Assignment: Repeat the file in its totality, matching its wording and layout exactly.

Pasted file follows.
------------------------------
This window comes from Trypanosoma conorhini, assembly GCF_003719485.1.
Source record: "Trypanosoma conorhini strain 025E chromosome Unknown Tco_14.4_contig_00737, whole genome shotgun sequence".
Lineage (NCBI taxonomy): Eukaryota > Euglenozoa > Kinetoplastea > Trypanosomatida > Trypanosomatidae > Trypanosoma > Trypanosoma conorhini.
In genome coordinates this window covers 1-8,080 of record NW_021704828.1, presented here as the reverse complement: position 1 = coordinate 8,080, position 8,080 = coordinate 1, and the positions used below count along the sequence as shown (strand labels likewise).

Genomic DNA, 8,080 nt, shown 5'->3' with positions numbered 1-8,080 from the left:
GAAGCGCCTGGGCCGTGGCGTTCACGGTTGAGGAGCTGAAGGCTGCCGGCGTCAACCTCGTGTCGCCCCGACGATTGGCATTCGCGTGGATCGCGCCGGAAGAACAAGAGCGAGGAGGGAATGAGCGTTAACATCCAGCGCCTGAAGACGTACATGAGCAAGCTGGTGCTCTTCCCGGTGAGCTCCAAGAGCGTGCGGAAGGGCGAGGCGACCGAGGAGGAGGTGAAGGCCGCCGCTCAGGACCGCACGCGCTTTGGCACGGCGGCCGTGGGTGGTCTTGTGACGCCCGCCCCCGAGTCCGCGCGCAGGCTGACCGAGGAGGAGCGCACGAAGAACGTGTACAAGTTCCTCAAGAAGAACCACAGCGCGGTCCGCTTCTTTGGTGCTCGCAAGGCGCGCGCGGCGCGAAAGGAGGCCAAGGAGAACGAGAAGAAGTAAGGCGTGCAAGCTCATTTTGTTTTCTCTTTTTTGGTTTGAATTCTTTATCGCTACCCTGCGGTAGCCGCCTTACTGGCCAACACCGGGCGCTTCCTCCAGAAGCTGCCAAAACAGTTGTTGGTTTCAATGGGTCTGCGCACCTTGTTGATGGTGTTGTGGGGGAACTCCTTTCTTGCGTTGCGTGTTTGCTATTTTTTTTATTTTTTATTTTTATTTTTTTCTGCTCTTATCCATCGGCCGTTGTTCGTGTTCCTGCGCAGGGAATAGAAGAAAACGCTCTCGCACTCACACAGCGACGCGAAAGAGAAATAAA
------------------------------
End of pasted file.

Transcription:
This window comes from Trypanosoma conorhini, assembly GCF_003719485.1.
Source record: "Trypanosoma conorhini strain 025E chromosome Unknown Tco_14.4_contig_00737, whole genome shotgun sequence".
Lineage (NCBI taxonomy): Eukaryota > Euglenozoa > Kinetoplastea > Trypanosomatida > Trypanosomatidae > Trypanosoma > Trypanosoma conorhini.
In genome coordinates this window covers 1-8,080 of record NW_021704828.1, presented here as the reverse complement: position 1 = coordinate 8,080, position 8,080 = coordinate 1, and the positions used below count along the sequence as shown (strand labels likewise).

Genomic DNA, 8,080 nt, shown 5'->3' with positions numbered 1-8,080 from the left:
GAAGCGCCTGGGCCGTGGCGTTCACGGTTGAGGAGCTGAAGGCTGCCGGCGTCAACCTCGTGTCGCCCCGACGATTGGCATTCGCGTGGATCGCGCCGGAAGAACAAGAGCGAGGAGGGAATGAGCGTTAACATCCAGCGCCTGAAGACGTACATGAGCAAGCTGGTGCTCTTCCCGGTGAGCTCCAAGAGCGTGCGGAAGGGCGAGGCGACCGAGGAGGAGGTGAAGGCCGCCGCTCAGGACCGCACGCGCTTTGGCACGGCGGCCGTGGGTGGTCTTGTGACGCCCGCCCCCGAGTCCGCGCGCAGGCTGACCGAGGAGGAGCGCACGAAGAACGTGTACAAGTTCCTCAAGAAGAACCACAGCGCGGTCCGCTTCTTTGGTGCTCGCAAGGCGCGCGCGGCGCGAAAGGAGGCCAAGGAGAACGAGAAGAAGTAAGGCGTGCAAGCTCATTTTGTTTTCTCTTTTTTGGTTTGAATTCTTTATCGCTACCCTGCGGTAGCCGCCTTACTGGCCAACACCGGGCGCTTCCTCCAGAAGCTGCCAAAACAGTTGTTGGTTTCAATGGGTCTGCGCACCTTGTTGATGGTGTTGTGGGGGAACTCCTTTCTTGCGTTGCGTGTTTGCTATTTTTTTTATTTTTTATTTTTATTTTTTTCTGCTCTTATCCATCGGCCGTTGTTCGTGTTCCTGCGCAGGGAATAGAAGAAAACGCTCTCGCACTCACACAGCGACGCGAAAGAGAAATAAA